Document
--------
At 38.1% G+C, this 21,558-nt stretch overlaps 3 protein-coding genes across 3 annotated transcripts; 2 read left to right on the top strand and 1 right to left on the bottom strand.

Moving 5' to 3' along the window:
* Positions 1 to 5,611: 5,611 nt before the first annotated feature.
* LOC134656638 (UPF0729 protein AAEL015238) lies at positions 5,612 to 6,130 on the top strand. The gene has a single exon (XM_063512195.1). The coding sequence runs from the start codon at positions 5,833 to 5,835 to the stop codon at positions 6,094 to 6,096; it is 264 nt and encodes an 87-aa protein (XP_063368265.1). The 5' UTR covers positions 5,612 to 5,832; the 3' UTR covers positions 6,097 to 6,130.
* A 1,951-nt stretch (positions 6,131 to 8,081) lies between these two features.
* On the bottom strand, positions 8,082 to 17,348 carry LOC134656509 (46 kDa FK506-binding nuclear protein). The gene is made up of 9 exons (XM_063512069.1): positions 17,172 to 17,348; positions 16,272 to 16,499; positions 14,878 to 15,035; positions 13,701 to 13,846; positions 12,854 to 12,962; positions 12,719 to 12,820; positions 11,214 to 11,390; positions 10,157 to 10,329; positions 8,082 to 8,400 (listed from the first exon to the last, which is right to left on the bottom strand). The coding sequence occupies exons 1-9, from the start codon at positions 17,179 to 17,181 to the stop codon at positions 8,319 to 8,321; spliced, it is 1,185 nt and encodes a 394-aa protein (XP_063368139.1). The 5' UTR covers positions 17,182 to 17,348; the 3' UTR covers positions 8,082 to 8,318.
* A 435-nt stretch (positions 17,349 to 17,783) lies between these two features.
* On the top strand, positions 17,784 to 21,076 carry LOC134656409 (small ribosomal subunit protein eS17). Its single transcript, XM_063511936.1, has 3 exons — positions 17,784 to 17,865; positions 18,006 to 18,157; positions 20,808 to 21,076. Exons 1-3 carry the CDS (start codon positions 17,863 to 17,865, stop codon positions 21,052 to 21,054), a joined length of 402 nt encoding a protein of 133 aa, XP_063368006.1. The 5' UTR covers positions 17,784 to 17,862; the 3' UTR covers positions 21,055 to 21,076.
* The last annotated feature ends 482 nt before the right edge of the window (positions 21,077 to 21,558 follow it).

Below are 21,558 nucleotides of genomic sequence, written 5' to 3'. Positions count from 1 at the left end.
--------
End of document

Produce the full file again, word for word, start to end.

At 38.1% G+C, this 21,558-nt stretch overlaps 3 protein-coding genes across 3 annotated transcripts; 2 read left to right on the top strand and 1 right to left on the bottom strand.

Moving 5' to 3' along the window:
* Positions 1 to 5,611: 5,611 nt before the first annotated feature.
* LOC134656638 (UPF0729 protein AAEL015238) lies at positions 5,612 to 6,130 on the top strand. The gene has a single exon (XM_063512195.1). The coding sequence runs from the start codon at positions 5,833 to 5,835 to the stop codon at positions 6,094 to 6,096; it is 264 nt and encodes an 87-aa protein (XP_063368265.1). The 5' UTR covers positions 5,612 to 5,832; the 3' UTR covers positions 6,097 to 6,130.
* A 1,951-nt stretch (positions 6,131 to 8,081) lies between these two features.
* On the bottom strand, positions 8,082 to 17,348 carry LOC134656509 (46 kDa FK506-binding nuclear protein). The gene is made up of 9 exons (XM_063512069.1): positions 17,172 to 17,348; positions 16,272 to 16,499; positions 14,878 to 15,035; positions 13,701 to 13,846; positions 12,854 to 12,962; positions 12,719 to 12,820; positions 11,214 to 11,390; positions 10,157 to 10,329; positions 8,082 to 8,400 (listed from the first exon to the last, which is right to left on the bottom strand). The coding sequence occupies exons 1-9, from the start codon at positions 17,179 to 17,181 to the stop codon at positions 8,319 to 8,321; spliced, it is 1,185 nt and encodes a 394-aa protein (XP_063368139.1). The 5' UTR covers positions 17,182 to 17,348; the 3' UTR covers positions 8,082 to 8,318.
* A 435-nt stretch (positions 17,349 to 17,783) lies between these two features.
* On the top strand, positions 17,784 to 21,076 carry LOC134656409 (small ribosomal subunit protein eS17). Its single transcript, XM_063511936.1, has 3 exons — positions 17,784 to 17,865; positions 18,006 to 18,157; positions 20,808 to 21,076. Exons 1-3 carry the CDS (start codon positions 17,863 to 17,865, stop codon positions 21,052 to 21,054), a joined length of 402 nt encoding a protein of 133 aa, XP_063368006.1. The 5' UTR covers positions 17,784 to 17,862; the 3' UTR covers positions 21,055 to 21,076.
* The last annotated feature ends 482 nt before the right edge of the window (positions 21,077 to 21,558 follow it).

Below are 21,558 nucleotides of genomic sequence, written 5' to 3'. Positions count from 1 at the left end.